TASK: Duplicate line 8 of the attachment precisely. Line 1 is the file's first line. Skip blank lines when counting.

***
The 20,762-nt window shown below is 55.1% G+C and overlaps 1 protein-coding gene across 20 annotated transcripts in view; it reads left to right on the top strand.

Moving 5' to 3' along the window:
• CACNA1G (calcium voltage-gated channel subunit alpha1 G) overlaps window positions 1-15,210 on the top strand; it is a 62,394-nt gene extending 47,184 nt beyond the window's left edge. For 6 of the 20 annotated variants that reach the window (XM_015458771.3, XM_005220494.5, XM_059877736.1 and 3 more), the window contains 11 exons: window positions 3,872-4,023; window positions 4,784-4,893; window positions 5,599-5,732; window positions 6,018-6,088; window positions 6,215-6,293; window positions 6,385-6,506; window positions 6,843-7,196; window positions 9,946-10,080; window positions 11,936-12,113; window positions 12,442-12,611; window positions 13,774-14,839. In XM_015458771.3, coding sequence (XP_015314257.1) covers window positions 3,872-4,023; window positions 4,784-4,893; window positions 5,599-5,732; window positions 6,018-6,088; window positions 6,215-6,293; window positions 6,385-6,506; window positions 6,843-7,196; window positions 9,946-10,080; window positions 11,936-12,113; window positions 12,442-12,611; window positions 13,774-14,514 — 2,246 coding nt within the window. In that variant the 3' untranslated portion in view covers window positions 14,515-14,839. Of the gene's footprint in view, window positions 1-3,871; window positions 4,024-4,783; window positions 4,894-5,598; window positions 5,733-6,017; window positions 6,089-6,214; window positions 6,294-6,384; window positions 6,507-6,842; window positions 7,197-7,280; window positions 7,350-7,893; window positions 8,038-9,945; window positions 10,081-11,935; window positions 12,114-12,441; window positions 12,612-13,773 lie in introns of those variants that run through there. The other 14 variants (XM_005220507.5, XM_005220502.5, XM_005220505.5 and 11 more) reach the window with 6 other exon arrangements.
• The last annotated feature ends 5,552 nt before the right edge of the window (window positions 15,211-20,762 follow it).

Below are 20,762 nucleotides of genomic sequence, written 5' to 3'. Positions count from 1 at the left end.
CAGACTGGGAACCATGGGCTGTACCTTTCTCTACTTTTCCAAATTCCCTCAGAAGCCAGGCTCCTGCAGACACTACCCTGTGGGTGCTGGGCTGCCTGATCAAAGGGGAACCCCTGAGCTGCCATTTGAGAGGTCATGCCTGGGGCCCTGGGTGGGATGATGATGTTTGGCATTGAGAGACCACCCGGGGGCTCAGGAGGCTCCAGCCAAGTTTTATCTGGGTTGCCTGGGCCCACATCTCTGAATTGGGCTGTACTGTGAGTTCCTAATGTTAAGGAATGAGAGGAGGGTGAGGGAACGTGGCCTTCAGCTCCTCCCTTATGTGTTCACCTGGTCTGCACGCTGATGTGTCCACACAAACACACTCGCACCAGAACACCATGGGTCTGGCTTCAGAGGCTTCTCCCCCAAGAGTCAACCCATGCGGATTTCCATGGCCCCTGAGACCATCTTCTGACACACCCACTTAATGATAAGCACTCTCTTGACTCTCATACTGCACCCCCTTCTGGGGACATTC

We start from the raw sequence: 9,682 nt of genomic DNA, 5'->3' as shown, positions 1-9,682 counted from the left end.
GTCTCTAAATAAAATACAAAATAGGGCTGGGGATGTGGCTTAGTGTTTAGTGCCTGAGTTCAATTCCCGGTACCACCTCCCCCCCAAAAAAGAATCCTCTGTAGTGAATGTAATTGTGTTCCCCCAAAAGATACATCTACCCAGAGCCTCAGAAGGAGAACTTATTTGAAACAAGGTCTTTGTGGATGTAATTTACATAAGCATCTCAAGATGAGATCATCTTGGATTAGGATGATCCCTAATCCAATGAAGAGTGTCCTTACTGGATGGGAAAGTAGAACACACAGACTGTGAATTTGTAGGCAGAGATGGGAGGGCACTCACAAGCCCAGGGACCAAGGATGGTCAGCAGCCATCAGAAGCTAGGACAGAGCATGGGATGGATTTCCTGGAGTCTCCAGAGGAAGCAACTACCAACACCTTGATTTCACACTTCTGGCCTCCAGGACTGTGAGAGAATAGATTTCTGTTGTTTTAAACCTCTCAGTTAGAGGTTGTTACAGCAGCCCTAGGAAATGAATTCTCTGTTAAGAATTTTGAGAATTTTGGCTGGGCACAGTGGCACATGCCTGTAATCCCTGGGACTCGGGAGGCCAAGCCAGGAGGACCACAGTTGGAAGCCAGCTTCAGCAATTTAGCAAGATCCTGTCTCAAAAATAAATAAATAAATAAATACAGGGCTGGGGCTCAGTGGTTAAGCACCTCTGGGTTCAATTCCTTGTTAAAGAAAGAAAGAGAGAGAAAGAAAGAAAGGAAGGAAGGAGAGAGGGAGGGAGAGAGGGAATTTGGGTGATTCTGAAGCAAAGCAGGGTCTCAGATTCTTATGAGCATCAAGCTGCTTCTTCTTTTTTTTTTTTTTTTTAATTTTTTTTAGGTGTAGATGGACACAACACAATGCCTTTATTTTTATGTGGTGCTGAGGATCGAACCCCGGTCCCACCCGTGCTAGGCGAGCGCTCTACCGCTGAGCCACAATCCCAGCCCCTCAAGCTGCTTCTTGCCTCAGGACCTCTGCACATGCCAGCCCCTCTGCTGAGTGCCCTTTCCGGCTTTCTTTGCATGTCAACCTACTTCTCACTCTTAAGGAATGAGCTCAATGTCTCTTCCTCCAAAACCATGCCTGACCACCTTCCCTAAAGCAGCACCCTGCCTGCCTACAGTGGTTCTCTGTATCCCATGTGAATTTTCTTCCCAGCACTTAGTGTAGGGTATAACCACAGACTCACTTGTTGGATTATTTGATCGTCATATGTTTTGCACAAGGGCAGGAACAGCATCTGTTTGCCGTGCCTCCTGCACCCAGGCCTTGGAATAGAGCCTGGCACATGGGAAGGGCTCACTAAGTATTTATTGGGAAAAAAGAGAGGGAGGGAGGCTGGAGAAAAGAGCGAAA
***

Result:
GTCTCTAAATAAAATACAAAATAGGGCTGGGGATGTGGCTTAGTGTTTAGTGCCTGAGTTCAATTCCCGGTACCACCTCCCCCCCAAAAAAGAATCCTCTGTAGTGAATGTAATTGTGTTCCCCCAAAAGATACATCTACCCAGAGCCTCAGAAGGAGAACTTATTTGAAACAAGGTCTTTGTGGATGTAATTTACATAAGCATCTCAAGATGAGATCATCTTGGATTAGGATGATCCCTAATCCAATGAAGAGTGTCCTTACTGGATGGGAAAGTAGAACACACAGACTGTGAATTTGTAGGCAGAGATGGGAGGGCACTCACAAGCCCAGGGACCAAGGATGGTCAGCAGCCATCAGAAGCTAGGACAGAGCATGGGATGGATTTCCTGGAGTCTCCAGAGGAAGCAACTACCAACACCTTGATTTCACACTTCTGGCCTCCAGGACTGTGAGAGAATAGATTTCTGTTGTTTTAAACCTCTCAGTTAGAGGTTGTTACAGCAGCCCTAGGAAATGAATTCTCTGTTAAGAATTTTGAGAATTTTGGCTGGGCACAGTGGCACATGCCTGTAATCCCTGGGACTCGGGAGGCCAAGCCAGGAGGACCACAGTTGGAAGCCAGCTTCAGCAATTTAGCAAGATCCTGTCTCAAAAATAAATAAATAAATAAATACAGGGCTGGGGCTCAGTGGTTAAGCACCTCTGGGTTCAATTCCTTGTTAAAGAAAGAAAGAGAGAGAAAGAAAGAAAGGAAGGAAGGAGAGAGGGAGGGAGAGAGGGAATTTGGGTGATTCTGAAGCAAAGCAGGGTCTCAGATTCTTATGAGCATCAAGCTGCTTCTTCTTTTTTTTTTTTTTTTTAATTTTTTTTAGGTGTAGATGGACACAACACAATGCCTTTATTTTTATGTGGTGCTGAGGATCGAACCCCGGTCCCACCCGTGCTAGGCGAGCGCTCTACCGCTGAGCCACAATCCCAGCCCCTCAAGCTGCTTCTTGCCTCAGGACCTCTGCACATGCCAGCCCCTCTGCTGAGTGCCCTTTCCGGCTTTCTTTGCATGTCAACCTACTTCTCACTCTTAAGGAATGAGCTCAATGTCTCTTCCTCCAAAACCATGCCTGACCACCTTCCCTAAAGCAGCACCCTGCCTGCCTACAGTGGTTCTCTGTATCCCATGTGAATTTTCTTCCCAGCACTTAGTGTAGGGTATAACCACAGACTCACTTGTTGGATTATTTGATCGTCATATGTTTTGCACAAGGGCAGGAACAGCATCTGTTTGCCGTGCCTCCTGCACCCAGGCCTTGGAATAGAGCCTGGCACATGGGAAGGGCTCACTAAGTATTTATTGGGAAAAAAGAGAGGGAGGGAGGCTGGAGAAAAGAGCGAAA